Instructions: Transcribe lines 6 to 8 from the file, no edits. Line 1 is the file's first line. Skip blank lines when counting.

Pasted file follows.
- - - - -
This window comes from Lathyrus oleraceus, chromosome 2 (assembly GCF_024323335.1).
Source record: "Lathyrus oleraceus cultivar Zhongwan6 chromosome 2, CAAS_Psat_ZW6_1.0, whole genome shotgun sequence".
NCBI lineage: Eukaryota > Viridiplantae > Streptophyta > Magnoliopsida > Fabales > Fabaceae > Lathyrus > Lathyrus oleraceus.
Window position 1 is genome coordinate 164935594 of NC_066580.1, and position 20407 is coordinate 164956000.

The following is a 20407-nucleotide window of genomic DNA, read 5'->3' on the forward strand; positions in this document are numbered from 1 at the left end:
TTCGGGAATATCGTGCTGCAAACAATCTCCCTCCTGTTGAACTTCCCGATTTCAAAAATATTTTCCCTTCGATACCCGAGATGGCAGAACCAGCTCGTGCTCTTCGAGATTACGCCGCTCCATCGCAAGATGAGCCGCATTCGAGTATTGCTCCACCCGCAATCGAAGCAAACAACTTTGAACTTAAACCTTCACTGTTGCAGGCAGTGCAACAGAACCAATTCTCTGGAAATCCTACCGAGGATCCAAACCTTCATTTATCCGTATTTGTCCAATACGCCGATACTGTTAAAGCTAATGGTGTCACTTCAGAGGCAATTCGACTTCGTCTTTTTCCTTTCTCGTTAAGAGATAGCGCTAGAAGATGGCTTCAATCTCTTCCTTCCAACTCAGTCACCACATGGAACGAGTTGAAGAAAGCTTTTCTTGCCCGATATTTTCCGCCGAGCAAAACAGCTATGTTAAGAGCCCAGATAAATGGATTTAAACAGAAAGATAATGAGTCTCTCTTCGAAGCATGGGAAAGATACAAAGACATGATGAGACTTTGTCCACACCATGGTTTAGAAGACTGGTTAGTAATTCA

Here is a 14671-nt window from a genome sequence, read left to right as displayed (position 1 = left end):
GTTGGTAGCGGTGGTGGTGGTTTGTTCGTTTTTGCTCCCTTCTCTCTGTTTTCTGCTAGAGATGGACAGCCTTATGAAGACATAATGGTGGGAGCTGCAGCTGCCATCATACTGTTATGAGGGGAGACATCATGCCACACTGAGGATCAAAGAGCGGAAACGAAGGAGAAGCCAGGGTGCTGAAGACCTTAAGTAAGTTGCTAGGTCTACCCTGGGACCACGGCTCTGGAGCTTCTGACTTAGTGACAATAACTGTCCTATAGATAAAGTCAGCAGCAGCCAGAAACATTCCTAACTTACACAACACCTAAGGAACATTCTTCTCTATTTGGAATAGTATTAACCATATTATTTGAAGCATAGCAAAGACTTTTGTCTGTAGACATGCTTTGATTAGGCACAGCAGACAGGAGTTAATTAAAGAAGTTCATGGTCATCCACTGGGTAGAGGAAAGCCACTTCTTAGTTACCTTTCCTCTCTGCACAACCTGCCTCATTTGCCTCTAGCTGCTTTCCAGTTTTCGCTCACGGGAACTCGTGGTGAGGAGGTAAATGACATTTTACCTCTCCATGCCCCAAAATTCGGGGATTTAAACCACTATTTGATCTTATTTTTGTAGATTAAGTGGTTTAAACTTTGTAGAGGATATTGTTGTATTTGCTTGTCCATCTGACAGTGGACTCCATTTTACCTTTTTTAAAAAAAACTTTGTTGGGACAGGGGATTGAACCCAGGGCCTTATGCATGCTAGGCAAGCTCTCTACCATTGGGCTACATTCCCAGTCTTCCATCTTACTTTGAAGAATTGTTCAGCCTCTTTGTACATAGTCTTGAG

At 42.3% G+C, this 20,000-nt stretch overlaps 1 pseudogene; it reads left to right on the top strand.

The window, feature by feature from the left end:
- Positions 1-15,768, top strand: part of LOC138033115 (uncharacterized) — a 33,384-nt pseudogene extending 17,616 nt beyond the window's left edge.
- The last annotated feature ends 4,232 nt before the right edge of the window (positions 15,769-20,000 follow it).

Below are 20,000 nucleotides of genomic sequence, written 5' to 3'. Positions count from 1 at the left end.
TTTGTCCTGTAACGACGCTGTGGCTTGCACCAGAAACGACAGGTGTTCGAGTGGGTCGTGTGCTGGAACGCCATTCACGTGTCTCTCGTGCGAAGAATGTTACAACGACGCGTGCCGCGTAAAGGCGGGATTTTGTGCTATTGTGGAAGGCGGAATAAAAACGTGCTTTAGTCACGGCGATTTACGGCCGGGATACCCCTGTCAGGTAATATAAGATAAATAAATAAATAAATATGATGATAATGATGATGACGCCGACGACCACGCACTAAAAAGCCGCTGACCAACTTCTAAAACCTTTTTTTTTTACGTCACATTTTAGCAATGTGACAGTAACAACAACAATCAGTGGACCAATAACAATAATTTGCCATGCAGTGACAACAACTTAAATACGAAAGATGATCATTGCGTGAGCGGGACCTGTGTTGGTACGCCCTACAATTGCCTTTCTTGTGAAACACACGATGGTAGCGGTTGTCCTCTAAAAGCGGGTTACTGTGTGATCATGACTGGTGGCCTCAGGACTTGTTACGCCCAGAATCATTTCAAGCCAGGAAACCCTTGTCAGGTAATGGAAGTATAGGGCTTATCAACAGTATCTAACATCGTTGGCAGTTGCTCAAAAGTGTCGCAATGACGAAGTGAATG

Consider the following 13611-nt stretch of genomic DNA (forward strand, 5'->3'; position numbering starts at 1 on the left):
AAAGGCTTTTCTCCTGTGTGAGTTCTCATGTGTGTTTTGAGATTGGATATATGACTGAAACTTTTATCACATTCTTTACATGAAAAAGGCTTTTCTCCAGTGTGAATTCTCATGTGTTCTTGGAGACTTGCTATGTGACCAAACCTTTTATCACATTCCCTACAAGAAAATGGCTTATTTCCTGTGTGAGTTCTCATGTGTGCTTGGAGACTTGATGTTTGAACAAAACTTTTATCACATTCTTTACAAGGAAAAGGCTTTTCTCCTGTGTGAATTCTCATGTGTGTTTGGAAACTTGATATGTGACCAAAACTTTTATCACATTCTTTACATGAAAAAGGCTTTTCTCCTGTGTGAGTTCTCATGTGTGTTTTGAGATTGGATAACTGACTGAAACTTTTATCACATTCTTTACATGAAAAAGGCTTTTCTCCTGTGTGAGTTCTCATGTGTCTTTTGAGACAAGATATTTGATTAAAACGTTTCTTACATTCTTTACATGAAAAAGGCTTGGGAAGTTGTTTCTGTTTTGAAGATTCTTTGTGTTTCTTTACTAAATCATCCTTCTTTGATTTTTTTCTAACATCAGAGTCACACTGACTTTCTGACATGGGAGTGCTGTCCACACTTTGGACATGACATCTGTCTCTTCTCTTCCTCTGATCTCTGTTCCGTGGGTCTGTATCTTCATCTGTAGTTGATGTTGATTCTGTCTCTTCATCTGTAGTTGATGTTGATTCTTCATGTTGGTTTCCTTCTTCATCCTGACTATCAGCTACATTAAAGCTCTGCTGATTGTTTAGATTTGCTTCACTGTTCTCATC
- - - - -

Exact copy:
TTCGGGAATATCGTGCTGCAAACAATCTCCCTCCTGTTGAACTTCCCGATTTCAAAAATATTTTCCCTTCGATACCCGAGATGGCAGAACCAGCTCGTGCTCTTCGAGATTACGCCGCTCCATCGCAAGATGAGCCGCATTCGAGTATTGCTCCACCCGCAATCGAAGCAAACAACTTTGAACTTAAACCTTCACTGTTGCAGGCAGTGCAACAGAACCAATTCTCTGGAAATCCTACCGAGGATCCAAACCTTCATTTATCCGTATTTGTCCAATACGCCGATACTGTTAAAGCTAATGGTGTCACTTCAGAGGCAATTCGACTTCGTCTTTTTCCTTTCTCGTTAAGAGATAGCGCTAGAAGATGGCTTCAATCTCTTCCTTCCAACTCAGTCACCACATGGAACGAGTTGAAGAAAGCTTTTCTTGCCCGATATTTTCCGCCGAGCAAAACAGCTATGTTAAGAGCCCAGATAAATGGATTTAAACAGAAAGATAATGAGTCTCTCTTCGAAGCATGGGAAAGATACAAAGACATGATGAGACTTTGTCCACACCATGGTTTAGAAGACTGGTTAGTAATTCA

Here is a 14671-nt window from a genome sequence, read left to right as displayed (position 1 = left end):
GTTGGTAGCGGTGGTGGTGGTTTGTTCGTTTTTGCTCCCTTCTCTCTGTTTTCTGCTAGAGATGGACAGCCTTATGAAGACATAATGGTGGGAGCTGCAGCTGCCATCATACTGTTATGAGGGGAGACATCATGCCACACTGAGGATCAAAGAGCGGAAACGAAGGAGAAGCCAGGGTGCTGAAGACCTTAAGTAAGTTGCTAGGTCTACCCTGGGACCACGGCTCTGGAGCTTCTGACTTAGTGACAATAACTGTCCTATAGATAAAGTCAGCAGCAGCCAGAAACATTCCTAACTTACACAACACCTAAGGAACATTCTTCTCTATTTGGAATAGTATTAACCATATTATTTGAAGCATAGCAAAGACTTTTGTCTGTAGACATGCTTTGATTAGGCACAGCAGACAGGAGTTAATTAAAGAAGTTCATGGTCATCCACTGGGTAGAGGAAAGCCACTTCTTAGTTACCTTTCCTCTCTGCACAACCTGCCTCATTTGCCTCTAGCTGCTTTCCAGTTTTCGCTCACGGGAACTCGTGGTGAGGAGGTAAATGACATTTTACCTCTCCATGCCCCAAAATTCGGGGATTTAAACCACTATTTGATCTTATTTTTGTAGATTAAGTGGTTTAAACTTTGTAGAGGATATTGTTGTATTTGCTTGTCCATCTGACAGTGGACTCCATTTTACCTTTTTTAAAAAAAACTTTGTTGGGACAGGGGATTGAACCCAGGGCCTTATGCATGCTAGGCAAGCTCTCTACCATTGGGCTACATTCCCAGTCTTCCATCTTACTTTGAAGAATTGTTCAGCCTCTTTGTACATAGTCTTGAG